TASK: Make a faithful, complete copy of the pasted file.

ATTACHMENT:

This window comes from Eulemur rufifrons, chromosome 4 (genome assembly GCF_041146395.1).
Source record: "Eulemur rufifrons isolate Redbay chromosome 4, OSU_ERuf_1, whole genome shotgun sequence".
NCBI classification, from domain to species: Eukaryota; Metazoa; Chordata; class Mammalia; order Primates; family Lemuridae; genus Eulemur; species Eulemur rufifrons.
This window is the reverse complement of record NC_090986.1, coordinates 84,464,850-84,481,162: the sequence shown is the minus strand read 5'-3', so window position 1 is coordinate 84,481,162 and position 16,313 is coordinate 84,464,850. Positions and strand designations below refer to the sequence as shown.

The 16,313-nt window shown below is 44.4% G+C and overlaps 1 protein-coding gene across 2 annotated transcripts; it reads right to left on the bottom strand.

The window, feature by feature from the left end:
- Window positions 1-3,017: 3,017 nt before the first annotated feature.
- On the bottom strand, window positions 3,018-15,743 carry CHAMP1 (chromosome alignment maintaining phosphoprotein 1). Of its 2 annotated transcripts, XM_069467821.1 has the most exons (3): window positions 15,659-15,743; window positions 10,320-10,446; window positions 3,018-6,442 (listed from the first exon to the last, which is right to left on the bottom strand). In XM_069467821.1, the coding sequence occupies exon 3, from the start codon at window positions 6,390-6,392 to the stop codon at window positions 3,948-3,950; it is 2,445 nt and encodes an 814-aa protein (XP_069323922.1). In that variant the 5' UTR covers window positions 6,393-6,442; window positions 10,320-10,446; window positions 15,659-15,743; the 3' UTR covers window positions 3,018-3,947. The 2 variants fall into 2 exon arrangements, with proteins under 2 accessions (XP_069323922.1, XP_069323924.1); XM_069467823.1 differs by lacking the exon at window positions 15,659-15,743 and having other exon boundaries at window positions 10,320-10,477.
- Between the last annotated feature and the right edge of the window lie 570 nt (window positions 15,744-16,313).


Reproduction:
This window comes from Eulemur rufifrons, chromosome 4 (genome assembly GCF_041146395.1).
Source record: "Eulemur rufifrons isolate Redbay chromosome 4, OSU_ERuf_1, whole genome shotgun sequence".
NCBI classification, from domain to species: Eukaryota; Metazoa; Chordata; class Mammalia; order Primates; family Lemuridae; genus Eulemur; species Eulemur rufifrons.
This window is the reverse complement of record NC_090986.1, coordinates 84,464,850-84,481,162: the sequence shown is the minus strand read 5'-3', so window position 1 is coordinate 84,481,162 and position 16,313 is coordinate 84,464,850. Positions and strand designations below refer to the sequence as shown.

The 16,313-nt window shown below is 44.4% G+C and overlaps 1 protein-coding gene across 2 annotated transcripts; it reads right to left on the bottom strand.

The window, feature by feature from the left end:
- Window positions 1-3,017: 3,017 nt before the first annotated feature.
- On the bottom strand, window positions 3,018-15,743 carry CHAMP1 (chromosome alignment maintaining phosphoprotein 1). Of its 2 annotated transcripts, XM_069467821.1 has the most exons (3): window positions 15,659-15,743; window positions 10,320-10,446; window positions 3,018-6,442 (listed from the first exon to the last, which is right to left on the bottom strand). In XM_069467821.1, the coding sequence occupies exon 3, from the start codon at window positions 6,390-6,392 to the stop codon at window positions 3,948-3,950; it is 2,445 nt and encodes an 814-aa protein (XP_069323922.1). In that variant the 5' UTR covers window positions 6,393-6,442; window positions 10,320-10,446; window positions 15,659-15,743; the 3' UTR covers window positions 3,018-3,947. The 2 variants fall into 2 exon arrangements, with proteins under 2 accessions (XP_069323922.1, XP_069323924.1); XM_069467823.1 differs by lacking the exon at window positions 15,659-15,743 and having other exon boundaries at window positions 10,320-10,477.
- Between the last annotated feature and the right edge of the window lie 570 nt (window positions 15,744-16,313).